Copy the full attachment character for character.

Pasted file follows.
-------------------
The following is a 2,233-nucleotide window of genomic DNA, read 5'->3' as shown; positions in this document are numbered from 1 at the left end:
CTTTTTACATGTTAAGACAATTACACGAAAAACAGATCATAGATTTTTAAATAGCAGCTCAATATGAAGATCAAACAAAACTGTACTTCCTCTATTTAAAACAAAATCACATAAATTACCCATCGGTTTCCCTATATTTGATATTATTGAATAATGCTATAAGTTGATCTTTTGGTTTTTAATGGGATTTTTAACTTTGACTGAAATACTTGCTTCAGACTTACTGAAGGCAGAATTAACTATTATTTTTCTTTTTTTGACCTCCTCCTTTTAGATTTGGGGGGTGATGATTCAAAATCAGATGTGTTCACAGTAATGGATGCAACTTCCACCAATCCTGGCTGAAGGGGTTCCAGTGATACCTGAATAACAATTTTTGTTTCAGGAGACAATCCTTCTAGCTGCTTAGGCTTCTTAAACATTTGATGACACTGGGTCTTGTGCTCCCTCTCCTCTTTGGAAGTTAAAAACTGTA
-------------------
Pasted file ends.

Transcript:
The following is a 2,233-nucleotide window of genomic DNA, read 5'->3' as shown; positions in this document are numbered from 1 at the left end:
CTTTTTACATGTTAAGACAATTACACGAAAAACAGATCATAGATTTTTAAATAGCAGCTCAATATGAAGATCAAACAAAACTGTACTTCCTCTATTTAAAACAAAATCACATAAATTACCCATCGGTTTCCCTATATTTGATATTATTGAATAATGCTATAAGTTGATCTTTTGGTTTTTAATGGGATTTTTAACTTTGACTGAAATACTTGCTTCAGACTTACTGAAGGCAGAATTAACTATTATTTTTCTTTTTTTGACCTCCTCCTTTTAGATTTGGGGGGTGATGATTCAAAATCAGATGTGTTCACAGTAATGGATGCAACTTCCACCAATCCTGGCTGAAGGGGTTCCAGTGATACCTGAATAACAATTTTTGTTTCAGGAGACAATCCTTCTAGCTGCTTAGGCTTCTTAAACATTTGATGACACTGGGTCTTGTGCTCCCTCTCCTCTTTGGAAGTTAAAAACTGTA